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Share your Fireclay Tile Story with Us!

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Shannon Malone

Shannon Malone

Social Media Maven

Shannon joined the team in 2013 as Fireclay's Social Media Maven. After graduating from the University of California Santa Cruz with a degree in Cultural Anthropology, Shannon pursued her lifelong passion for interior design by working as a freelance writer for Houzz. Her interest in design related content eventually led her to Fireclay where she gets to spend her day spreading the Fireclay word and help get tile to the people!

Favorite thing about Fireclay: The beautiful handmade nature of our tile, especially our new Handpainted Collections.

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Susanne Redfield

Susanne Redfield

Creative Consultant

Tile designer and ceramist Susanne Kibak Redfield merges her Danish roots and love of traditional crafts with a modern sense of restraint that brings just enough to the design without going over the top. After graduating from the University of California Santa Cruz in 1981, Susanne started her own business making ceramic tiles. She introduced Kibak Tile through Kneedler Fauchere, a revered interior showroom to the trade, then spent twenty five years in a successful relationship with Ann Sacks. "I began hearing about Fireclay Tile, their sustainable story and youthful energy really captured my imagination, I absolutely wanted to be part a company that really cares about tomorrow. Designing product for Fireclay Tile is energizing, truly inspirational.

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Contrast: Pattern Found in the Grout Joint

Our Paseo shape in Spruce with a contrasting cream grout, Image: Malcom-Fearon, Bliss Images

After hours, days, maybe even months of contemplation, you have finally narrowed down your tile, your color, and your pattern, but now you find yourself asking, “well, what about the grout?  Grout color can significantly impact the overall look and feel of your design, therefore it is imperative to decide what type of look you desire before choosing a grout color.  For those of you pattern lovers, we suggest thinking outside of the box, literally, and try a contrasting grout joint.  The contrast between your tile and your grout color will emphasize the overall pattern and layout of your tile, creating a major wow factor.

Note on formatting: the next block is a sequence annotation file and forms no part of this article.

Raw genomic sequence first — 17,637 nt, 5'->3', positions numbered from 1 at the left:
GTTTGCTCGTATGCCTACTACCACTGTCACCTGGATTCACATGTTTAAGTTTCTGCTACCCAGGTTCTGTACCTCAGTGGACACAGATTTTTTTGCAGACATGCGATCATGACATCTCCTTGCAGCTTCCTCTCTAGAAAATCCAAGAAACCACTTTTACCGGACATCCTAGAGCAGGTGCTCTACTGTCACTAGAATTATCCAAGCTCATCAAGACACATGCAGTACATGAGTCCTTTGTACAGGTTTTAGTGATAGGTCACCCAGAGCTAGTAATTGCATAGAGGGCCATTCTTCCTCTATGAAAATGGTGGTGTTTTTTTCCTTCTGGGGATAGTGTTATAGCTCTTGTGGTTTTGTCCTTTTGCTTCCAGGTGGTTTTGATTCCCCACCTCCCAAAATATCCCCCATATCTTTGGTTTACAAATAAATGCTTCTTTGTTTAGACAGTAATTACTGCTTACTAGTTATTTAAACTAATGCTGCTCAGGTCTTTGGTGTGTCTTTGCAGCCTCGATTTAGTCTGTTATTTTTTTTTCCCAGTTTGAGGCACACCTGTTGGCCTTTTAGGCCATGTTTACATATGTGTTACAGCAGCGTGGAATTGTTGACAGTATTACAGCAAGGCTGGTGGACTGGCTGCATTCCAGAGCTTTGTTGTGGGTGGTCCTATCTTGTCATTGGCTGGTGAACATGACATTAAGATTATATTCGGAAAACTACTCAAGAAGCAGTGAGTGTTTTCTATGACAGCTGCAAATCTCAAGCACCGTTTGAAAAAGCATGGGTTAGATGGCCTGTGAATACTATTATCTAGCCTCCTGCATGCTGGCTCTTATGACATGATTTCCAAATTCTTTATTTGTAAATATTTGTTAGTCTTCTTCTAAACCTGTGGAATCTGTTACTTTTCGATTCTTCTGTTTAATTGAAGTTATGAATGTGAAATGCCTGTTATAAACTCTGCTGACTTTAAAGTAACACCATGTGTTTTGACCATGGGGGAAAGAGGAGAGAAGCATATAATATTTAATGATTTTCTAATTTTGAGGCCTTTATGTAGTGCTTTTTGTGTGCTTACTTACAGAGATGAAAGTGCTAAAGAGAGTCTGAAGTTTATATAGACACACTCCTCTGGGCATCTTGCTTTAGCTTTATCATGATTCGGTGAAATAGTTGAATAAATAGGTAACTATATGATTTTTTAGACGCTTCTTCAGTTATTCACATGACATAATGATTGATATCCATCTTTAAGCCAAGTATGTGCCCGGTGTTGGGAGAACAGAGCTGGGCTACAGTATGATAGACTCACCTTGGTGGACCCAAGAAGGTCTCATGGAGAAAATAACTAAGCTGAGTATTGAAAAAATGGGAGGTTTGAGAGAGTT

We love how a contrasting grout looks when used with geometric shapes, such as our Hexagon field tile.  The white grout is exaggerated against the deep navy blue tile, making the pattern pop.


 

Our Hexagon tile in Navy Blue with a contrasting white grout, Image: Malcom-Fearon, Bliss Images

If you like the idea of pattern in the grout joint, but are concerned a stark contrast might overpower your tile, a similar effect is easily achieved by using a grout color that is two or three shades away from your tile color.  The pattern is visible, but the tile remains the focal point.

Our tile shown in Cancun Green, Image: Malcom-Fearon, Bliss Images

A dark grout joint is a great way to add contrast to a classic white subway tile.  The contrasting grout warms up the white tile, preventing any sense of sterility while adding depth and dimension.  You can even set your tiles a bit wider for a more dramatic effect.  Not to mention, a dark grout is easier to keep clean, which is a huge bonus in a bathroom or kitchen setting!

Image via Better Homes and Gardens

Need help choosing your grout color?  We're here to help!  Fill out our Design Assistance form and one of our talented designers will get back to you within 48 hours.

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